This week on The Shelf, we’ve got a kid and the tiger who wants to eat him, a bunch of things your parents callously told you didn’t exist when you were 7 (thanks a lot, Mom), and a giveaway over which you’ll flip.
The Avengers and Justice League have nothing on these guys. Santa Claus, the Easter Bunny, the Tooth Fairy, the Sandman, and Jack Frost all team up to battle a big ol’ nightmare man. Sporting a wonderful voice cast, including Alec Baldwin and Hugh Jackman, this charming flick from last autumn comes to Blu-ray in a huge set with the 3D Blu-ray, regular Blu-ray, DVD, and Digital Copy, so you can watch it anywhere you’d like. And you’ll like to watch it anywhere.
Life of Pi took home the bulk of the technical awards at the Oscars and even scored Ang Lee his second Best Director win (both for movies that didn’t win Best Picture. Hmmm). It’s plain to see why; the movie is an absolute visual stunner with very innovative use of 3D and color that would pop out at you in 2D. The performances aren’t too bad, either, especially that of young star Surraj Sharma. I wonder how many people will now buy orange cats just to name them “Richard Parker.” Probably a lot. I’m probably going to do that, too. The film is out in a 3-disc Blu-ray with tons of special features on how the various cinematic marvels were achieved. Feel free to watch it on Meerkat Island.
Any circus can tame lions or do the elephant conga line; Cirque du Soleil transports you to a magical realm. Not everybody can go see a performance live (if you’re at SXSW today you can!), but thanks to the Blu-ray and DVD release of their concert film, Worlds Apart, you can still get the full effect of being there. And if you enter our giveaway, you can be one of five (5) people to win a copy of the Blu-ray/DVD combo pack. Simply enter, then visit our Facebook, Twitter and Google+ pages for extra chances to win. Think of it as walking a very easily-crossable tightrope over the world’s cushiest and springiest net.
Also Out this Week
Hitchcock – Anthony Hopkins completely transforms into the Master of Suspense in this semi-biopic about the making of his 1960 shock classic, Psycho. Helen Mirren knocks it out of the park (when doesn’t she?) as Hitch’s long-suffering wife, Alma, who has grown to put up with the director’s impishness and obsession with blondes. Michael Wincott even turns up as Ed Gein, the real-life murderer upon whom the story of Norman Bates was based.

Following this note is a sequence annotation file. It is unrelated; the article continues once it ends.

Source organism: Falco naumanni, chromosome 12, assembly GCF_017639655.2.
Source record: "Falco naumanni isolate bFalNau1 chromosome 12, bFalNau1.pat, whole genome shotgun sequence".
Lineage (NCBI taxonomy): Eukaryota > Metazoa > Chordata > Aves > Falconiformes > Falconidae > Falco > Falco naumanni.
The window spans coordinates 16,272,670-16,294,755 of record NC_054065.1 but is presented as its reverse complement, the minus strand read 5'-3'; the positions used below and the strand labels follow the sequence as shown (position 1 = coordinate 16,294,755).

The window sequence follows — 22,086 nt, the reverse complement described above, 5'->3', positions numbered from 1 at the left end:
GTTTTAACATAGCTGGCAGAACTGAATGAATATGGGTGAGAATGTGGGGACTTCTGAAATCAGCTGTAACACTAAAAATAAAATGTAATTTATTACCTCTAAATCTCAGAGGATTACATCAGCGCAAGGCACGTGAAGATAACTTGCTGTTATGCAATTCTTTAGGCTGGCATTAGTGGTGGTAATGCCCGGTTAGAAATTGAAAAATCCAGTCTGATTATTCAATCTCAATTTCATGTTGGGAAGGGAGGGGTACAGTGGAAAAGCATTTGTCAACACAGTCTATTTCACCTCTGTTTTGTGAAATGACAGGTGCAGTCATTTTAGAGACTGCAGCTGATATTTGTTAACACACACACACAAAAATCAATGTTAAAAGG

Willow – Before The Hobbit was anything more than a book and a 1970s Rankin-Bass special, there was this fantasy classic from Ron Howard and George Lucas. Apart from being just a great story with plenty of humor and magic, it also pioneered a lot of the visual effects we now take for granted, specifically in the morphing technique used when sorceress Fin Raziel attempts to turn back into a woman. That stuff was utterly groundbreaking in 1988 and still works very well today. Fun fact: the two-headed dragon was named “Eborsisk” after film critics Roger Ebert and Gene Siskel.
Who Framed Roger Rabbit – And speaking of groundbreaking, this movie, also from 1988 (big year for visual effects), scored a 8.0 on the technology Richter with its amazing melding of live action and animation. It’s essentially a 1940s Film Noir detective story, only with a whole bunch of wacky cartoon characters as well. This movie still holds up 100%, and the 25th Anniversary Blu-ray looks better than ever and is filled to capacity with value-added material.
The Blob – This drive-in horror classic which made a star out of Steve McQueen gets a spiffy new Criterion Blu-ray release. You’ll never look at Jello salad the same way again.
Smashed – This tough but charming dramedy from last year has Mary Elizabeth Winstead as a young first grade teacher with a drinking problem. She decides to quit but her husband, played by Aaron Paul, doesn’t want to. It puts a strain on their relationship, to say the least. Winstead’s Spirit-nominated performance is aided by great supporting turns by Nick Offerman, Megan Mullally, and Octavia Spencer.